The laptop is primarily used for live performance (I am a keyboard player and all my sounds live in the computer and are triggered by me playing on midi controllers).

Anyways - they also make a version of the Alienware laptop with a 15.6" screen, rather than the 17" mine has, in case you wanted to save some cash.

This laptop is way more capable than is actually needed, however it is insanely fast, and easily meets my needs.

Bob Bone

 

For live performance 

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Matt can to tell us a bit more about what you intend for the live rig? The  computer you'll need will vary based on that info.

If you're  running pre made backing tracks on one channel or only  few channels and playing to a click you don't really need a powerful computer for that. You would want a reliable one though in any case.

If you have 24 plus tracks and plan to play vsti live through CbB, then yeah, just to be safe I would get something fairly powerful. If playing samples put them on the 2nd hard drive.Any soft synth is going to load up the works, plus then you have to make sure the latency is low enough to play live meaning a fast round trip through the computer and into the interface outputs. In contrast, playing audio tracks already frozen in CbB isn't going to put as much strain on the computer. You can play LOTS of audio tracks ok on most decent computers. For any live work you need to disable any automatic maint. things that might start during a performance and cause issues. Virus software is a well known power hog doing "automatic" clean ups of similar when you least expect it.All of that should be disabled for performances.

For the live player it isn't usually inputs you need since you've already put stuff ITB. It's outputs. Most interfaces only have several. If you send multi track to FOH or your personal PA system then something like this beats most interfaces for that task because it focuses on outputs rather than inputs-  https://loopcommunity.com/en-us/track-rig

 

 

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I'm using laptops. Find it convenient to move the main part of the studio around. The portability of it. 
Been running CbB on and i5 with 8 GB Memory fairly well. Note I'm mostly using VST's with low CPU load, 
when the project load get to intense and near max CPU load. Noise from the Cooling fan really becomes an issue.

For a future high performance system I will probably go for a Desktop system, with special care taken regarding 
cooling related noise under max system load.

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Thanks again for all the comments and help guys.

In live terms I can't see it being too intensive, maybe using the sampling and a live arrangement of pre recorded sounds but most of our live sound is live analogue synths so they will just go in to my mixer.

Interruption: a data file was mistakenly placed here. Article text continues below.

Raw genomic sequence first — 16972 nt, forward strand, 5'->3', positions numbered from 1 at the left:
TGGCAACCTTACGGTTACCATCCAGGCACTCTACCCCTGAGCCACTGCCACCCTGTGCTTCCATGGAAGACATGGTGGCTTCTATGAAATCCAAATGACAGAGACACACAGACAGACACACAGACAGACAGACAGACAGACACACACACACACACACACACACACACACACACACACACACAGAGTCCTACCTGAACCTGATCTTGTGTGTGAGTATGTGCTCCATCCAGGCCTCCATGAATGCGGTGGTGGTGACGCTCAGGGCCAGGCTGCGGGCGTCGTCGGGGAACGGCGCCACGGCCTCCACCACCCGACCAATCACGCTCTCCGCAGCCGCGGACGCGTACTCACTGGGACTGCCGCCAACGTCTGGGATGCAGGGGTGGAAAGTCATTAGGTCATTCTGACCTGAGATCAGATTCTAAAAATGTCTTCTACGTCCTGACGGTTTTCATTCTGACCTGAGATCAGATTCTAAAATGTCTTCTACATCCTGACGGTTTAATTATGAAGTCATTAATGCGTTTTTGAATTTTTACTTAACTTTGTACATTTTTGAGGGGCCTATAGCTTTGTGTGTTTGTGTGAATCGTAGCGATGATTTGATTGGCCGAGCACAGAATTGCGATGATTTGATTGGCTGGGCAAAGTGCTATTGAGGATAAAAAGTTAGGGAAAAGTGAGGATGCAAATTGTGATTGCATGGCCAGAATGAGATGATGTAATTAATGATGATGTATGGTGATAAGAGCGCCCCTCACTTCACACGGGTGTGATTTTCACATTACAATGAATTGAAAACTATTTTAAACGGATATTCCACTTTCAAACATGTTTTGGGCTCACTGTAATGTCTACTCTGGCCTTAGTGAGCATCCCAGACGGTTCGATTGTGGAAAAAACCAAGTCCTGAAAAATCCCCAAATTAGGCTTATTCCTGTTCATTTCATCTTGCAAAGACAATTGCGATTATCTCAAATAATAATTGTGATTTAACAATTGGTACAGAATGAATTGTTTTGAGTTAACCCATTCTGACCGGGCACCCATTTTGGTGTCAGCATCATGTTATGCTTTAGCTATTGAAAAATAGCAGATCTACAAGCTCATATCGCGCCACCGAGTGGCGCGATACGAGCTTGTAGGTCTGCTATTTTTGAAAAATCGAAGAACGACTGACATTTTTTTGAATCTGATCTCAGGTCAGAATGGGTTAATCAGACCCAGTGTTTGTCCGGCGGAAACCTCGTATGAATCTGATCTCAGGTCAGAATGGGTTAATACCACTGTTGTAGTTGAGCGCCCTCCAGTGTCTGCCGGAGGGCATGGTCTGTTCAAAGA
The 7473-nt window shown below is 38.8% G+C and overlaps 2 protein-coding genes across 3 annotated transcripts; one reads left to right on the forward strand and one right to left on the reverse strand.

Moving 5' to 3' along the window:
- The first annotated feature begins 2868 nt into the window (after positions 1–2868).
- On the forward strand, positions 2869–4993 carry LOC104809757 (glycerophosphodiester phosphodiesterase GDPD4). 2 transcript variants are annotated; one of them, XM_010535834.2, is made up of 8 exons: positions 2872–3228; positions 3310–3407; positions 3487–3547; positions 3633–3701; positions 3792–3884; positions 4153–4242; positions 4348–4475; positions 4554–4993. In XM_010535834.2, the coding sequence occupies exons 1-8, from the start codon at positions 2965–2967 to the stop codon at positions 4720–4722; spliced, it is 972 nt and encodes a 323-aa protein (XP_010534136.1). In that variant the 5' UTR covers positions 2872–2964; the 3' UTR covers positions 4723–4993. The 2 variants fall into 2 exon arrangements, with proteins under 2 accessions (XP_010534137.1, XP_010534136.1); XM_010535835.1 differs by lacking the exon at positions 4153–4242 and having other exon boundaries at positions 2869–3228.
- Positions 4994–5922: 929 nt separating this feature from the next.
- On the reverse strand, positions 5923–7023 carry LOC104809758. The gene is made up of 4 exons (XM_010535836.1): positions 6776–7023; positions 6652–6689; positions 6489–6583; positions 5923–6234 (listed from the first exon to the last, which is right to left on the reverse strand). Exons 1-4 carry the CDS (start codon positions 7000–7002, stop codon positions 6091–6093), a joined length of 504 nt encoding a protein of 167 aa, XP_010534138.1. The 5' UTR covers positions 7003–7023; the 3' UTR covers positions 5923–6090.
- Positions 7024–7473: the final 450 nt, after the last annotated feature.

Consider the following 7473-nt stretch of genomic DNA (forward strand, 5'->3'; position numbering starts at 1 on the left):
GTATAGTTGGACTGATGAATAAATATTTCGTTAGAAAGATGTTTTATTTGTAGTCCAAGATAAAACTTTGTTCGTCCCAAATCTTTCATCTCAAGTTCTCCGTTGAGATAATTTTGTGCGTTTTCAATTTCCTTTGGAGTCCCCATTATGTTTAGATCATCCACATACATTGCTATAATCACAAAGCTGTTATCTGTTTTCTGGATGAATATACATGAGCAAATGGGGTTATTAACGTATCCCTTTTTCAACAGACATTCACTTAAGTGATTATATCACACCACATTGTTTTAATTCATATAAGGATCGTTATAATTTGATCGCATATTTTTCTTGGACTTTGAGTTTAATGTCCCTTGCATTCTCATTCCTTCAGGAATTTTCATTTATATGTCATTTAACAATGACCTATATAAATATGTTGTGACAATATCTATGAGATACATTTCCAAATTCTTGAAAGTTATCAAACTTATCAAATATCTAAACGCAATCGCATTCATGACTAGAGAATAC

I had wondered if my current laptop might be okay so I can free up funds to improve the desktop.

Current laptop is

Intel Core i3-5010U @ 2.10GHz

12Gb RAM

Windows 10

 

 

 

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I would say try to load your project up on it and see if the computer can handle it  first. You'll need a time keeper if using it for band sync. So a click and some audio tracks? That shouldn't be too demanding. Sampling is even easier if you have the computer tied to midi pads running one soft sampler. You're basically just reaching over and hitting pads when you want the samples. 

Another option for anyone using a lower spec lappy is to use only midi and send it to a sound module if running lots of tracks. I would just make sure the module or modules can handle the additional polyphony. Most laptops now though should be capable to run a basic setup. 

Give it a shot, see what happens.

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If you're after maximum performance, you're better off with a desktop.

With a desktop, you can run the new i9-9900k with all 8 cores locked at 5GHz... and with the right air-cooler, it runs near dead-silent.

 

If you absolutely need portability, then you have to live with the performance trade-off of a laptop.

You can get custom laptops that run a desktop CPU.  These are as close as you'll get to desktop performance.

They're large and expensive... and battery life is relatively short (when set to maximum performance).

 

Basically, everything you setup in a DAW for maximum performance works against long battery life.

Put another way, the tweaks that enable long battery life will rob the machine of DAW performance.

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On 6/1/2019 at 3:28 PM, Matt Burnside said:

 

Current laptop is

 

Intel Core i3-5010U @ 2.10GHz

12Gb RAM

Windows 10

 

 

 

With laptops, it's mainly the hard drives (or lack thereof) that cause problems for most users. Chuck at least a couple of SSD's in there and your good to go. Even 1 ssd for OS and a 7200rpm for recording will be fine. If you can only run one hardrive in your laptop, I wouldn't be bothered with it. The factory hard drive might be 5400 rpm which is the pits for music production. You might be able to get a caddy for it and swap out the DVD drive for a second hard drive.

The beauty of upgrading the hard drives is that if it doesn't work out and you think you might need a laptop with a bigger processor, you can always put the old hard drive back in your current laptop and move the hard drives with you to your new laptop.

 

 

Edited by Tezza

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Faster drives (SSD) will net you more tracks and more disk-streaming polyphony from sample-libraries... but faster drives *will not* increase processing power (meaning realtime processing/EFX).

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Battery life on a powerful laptop is critical but unless you are recording an accoustic performance in an open field,there is usually a power socket nearby?